Cognitive computing is emerging as a new class of applications that help people make better decisions by identifying the relationships between complex sets of data. What may be surprising is the fact that the channel is one of the first places these cognitive applications are actually being applied.
At the recent IT Nation 2014 conference, ConnectWise, a provider of professional services automation software widely used in the channel, previewed an early implementation of its software that sometime next year will allow channel executives to ask the application questions about the status of accounts and business trends using natural language queries.
The idea is that, rather than having to construct canned reports, channel executives will be able to ask questions about how the profit margins being generated by a particular product class or the amount of services revenue being created in a vertical industry by simply typing the question into the ConnectWise application, said Mark Sokol, director of marketing for ConnectWise.
In general, ConnectWise has spent much of the last year modernizing its application, Sokol said. Not only is the application a lot more intuitive to use, it also sports RESTful application programming interfaces (APIs) that make it a lot easier to integrate ConnectWise with other applications that solution providers need to track.
In addition, those APIs can also be used to customize the ConnectWise environment, Sokol said. At the same time, however, ConnectWise has embraced Agile development methodologies that have significantly increased the cadence of future ConnectWise updates, which means that by the time a solution provider adds some new capability, it’s quite likely that ConnectWise will shortly deliver a similar capability.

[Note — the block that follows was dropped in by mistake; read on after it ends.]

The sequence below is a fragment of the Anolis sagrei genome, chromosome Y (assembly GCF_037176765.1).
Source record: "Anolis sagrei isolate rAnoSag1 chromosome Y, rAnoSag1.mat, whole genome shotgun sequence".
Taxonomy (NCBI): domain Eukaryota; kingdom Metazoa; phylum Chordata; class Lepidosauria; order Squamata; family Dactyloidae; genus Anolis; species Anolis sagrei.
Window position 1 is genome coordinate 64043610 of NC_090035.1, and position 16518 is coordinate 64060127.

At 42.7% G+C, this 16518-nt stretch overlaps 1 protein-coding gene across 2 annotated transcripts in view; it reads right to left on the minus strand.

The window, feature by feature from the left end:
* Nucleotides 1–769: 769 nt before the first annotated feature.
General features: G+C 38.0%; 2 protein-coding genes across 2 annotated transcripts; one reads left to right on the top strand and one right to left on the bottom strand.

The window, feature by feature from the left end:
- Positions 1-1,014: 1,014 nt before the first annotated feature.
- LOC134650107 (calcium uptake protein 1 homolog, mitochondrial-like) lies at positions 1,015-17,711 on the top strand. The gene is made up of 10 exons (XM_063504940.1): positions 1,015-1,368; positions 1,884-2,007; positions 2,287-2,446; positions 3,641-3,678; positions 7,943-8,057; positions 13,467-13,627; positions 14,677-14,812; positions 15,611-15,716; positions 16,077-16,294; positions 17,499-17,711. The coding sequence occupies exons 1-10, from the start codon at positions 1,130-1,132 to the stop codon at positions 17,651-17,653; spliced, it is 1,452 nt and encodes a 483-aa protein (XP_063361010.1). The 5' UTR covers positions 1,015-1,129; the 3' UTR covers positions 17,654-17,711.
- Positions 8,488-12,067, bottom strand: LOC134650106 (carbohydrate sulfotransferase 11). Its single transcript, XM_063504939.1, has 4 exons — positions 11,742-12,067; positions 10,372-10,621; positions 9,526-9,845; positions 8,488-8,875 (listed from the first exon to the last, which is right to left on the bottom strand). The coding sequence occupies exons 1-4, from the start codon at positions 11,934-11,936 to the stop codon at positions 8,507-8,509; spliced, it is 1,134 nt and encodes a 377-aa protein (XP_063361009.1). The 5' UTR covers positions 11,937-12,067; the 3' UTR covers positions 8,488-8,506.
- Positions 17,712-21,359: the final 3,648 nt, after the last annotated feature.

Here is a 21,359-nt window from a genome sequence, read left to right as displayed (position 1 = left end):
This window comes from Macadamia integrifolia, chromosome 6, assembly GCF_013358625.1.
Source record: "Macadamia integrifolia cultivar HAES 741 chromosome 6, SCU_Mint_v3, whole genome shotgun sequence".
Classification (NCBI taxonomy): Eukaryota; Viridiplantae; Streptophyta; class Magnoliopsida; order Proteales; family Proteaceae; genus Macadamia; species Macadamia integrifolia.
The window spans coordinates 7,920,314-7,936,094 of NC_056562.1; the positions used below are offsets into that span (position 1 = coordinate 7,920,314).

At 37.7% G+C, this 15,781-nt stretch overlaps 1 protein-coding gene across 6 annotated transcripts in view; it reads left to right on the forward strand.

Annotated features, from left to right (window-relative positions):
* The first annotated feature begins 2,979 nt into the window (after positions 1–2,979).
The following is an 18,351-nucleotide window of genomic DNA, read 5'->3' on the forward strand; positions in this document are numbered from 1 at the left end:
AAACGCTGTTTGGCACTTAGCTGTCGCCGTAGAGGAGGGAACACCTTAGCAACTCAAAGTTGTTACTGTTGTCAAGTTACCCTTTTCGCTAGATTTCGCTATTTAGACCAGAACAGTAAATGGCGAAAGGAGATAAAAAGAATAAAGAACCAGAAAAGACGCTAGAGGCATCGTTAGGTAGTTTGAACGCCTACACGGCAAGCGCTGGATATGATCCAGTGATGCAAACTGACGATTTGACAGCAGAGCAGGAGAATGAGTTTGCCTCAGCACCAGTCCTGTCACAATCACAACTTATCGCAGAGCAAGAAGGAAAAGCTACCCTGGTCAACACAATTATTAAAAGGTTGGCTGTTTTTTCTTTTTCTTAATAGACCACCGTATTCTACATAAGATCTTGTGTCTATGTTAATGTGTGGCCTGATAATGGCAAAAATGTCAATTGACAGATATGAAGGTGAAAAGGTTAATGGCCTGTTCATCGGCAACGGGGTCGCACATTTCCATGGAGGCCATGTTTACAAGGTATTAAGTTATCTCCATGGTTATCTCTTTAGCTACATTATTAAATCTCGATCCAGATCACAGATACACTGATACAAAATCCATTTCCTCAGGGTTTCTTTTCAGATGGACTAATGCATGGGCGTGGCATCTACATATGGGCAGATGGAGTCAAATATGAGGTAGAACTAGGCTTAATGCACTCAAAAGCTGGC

ConnectWise is not the only company building cognitive computing applications for the channel. Thanks to the Watson platform, IBM is clearly dominating the cognitive computing conversation these days. But two of the more channel-specific Watson applications being developed include a security management application developed by SparkCognition, a cognitive security analytics specialist, and a managed services management application being developed by CHIPS Technology Group, an IT help desk provider for small and midsize businesses.
It’s still early days yet, but cognitive computing applications will soon dramatically change the way all kinds of routine management functions are handled. In fact, how smart any given executive in the channel might no longer be defined by what they know, but rather how well they can actually frame the right question to ask in the first place.
Michael Vizard has been covering IT issues in the enterprise for 25 years as an editor and columnist for publications such as InfoWorld, eWEEK, Baseline, CRN, ComputerWorld and Digital Review.